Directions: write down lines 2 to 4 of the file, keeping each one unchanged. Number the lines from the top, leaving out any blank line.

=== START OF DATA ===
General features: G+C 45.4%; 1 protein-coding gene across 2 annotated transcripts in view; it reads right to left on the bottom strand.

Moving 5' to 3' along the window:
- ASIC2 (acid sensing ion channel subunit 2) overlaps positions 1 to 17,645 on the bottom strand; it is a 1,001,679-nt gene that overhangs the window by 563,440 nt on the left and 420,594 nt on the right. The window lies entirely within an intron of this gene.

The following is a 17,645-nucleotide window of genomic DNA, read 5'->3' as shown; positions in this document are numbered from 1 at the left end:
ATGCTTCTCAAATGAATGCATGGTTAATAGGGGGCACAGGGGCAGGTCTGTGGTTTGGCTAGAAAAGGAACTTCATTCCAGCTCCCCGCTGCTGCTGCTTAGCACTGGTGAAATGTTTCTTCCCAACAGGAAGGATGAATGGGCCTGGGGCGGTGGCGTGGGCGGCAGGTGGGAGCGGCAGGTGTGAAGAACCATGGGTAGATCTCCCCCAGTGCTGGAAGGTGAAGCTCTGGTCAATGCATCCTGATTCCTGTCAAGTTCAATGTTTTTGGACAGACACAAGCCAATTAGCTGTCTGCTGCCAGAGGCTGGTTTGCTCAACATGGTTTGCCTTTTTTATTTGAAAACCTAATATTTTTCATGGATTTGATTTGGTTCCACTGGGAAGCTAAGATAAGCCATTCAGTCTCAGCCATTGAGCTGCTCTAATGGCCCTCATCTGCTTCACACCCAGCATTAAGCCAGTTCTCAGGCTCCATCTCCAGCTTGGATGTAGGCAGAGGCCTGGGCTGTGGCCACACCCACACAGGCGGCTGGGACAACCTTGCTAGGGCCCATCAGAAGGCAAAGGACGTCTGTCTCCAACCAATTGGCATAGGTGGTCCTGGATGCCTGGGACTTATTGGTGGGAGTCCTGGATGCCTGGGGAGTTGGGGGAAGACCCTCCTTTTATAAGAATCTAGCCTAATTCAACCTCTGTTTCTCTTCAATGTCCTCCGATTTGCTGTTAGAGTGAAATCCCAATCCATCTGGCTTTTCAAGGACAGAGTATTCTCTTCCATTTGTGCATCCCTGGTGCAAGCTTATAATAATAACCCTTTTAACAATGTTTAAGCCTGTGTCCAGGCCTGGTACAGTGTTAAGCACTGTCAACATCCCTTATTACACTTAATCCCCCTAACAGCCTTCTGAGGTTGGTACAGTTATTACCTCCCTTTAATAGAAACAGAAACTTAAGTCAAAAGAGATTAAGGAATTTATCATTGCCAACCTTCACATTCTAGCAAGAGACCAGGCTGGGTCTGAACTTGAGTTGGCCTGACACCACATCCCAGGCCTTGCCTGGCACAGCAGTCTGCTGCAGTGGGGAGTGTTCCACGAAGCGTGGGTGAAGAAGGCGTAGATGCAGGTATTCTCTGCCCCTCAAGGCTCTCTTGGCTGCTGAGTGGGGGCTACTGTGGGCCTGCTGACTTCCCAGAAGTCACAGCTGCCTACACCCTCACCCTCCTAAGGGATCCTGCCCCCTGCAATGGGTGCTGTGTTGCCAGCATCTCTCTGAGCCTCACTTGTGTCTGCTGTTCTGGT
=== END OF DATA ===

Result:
Moving 5' to 3' along the window:
- ASIC2 (acid sensing ion channel subunit 2) overlaps positions 1 to 17,645 on the bottom strand; it is a 1,001,679-nt gene that overhangs the window by 563,440 nt on the left and 420,594 nt on the right. The window lies entirely within an intron of this gene.

The following is a 17,645-nucleotide window of genomic DNA, read 5'->3' as shown; positions in this document are numbered from 1 at the left end: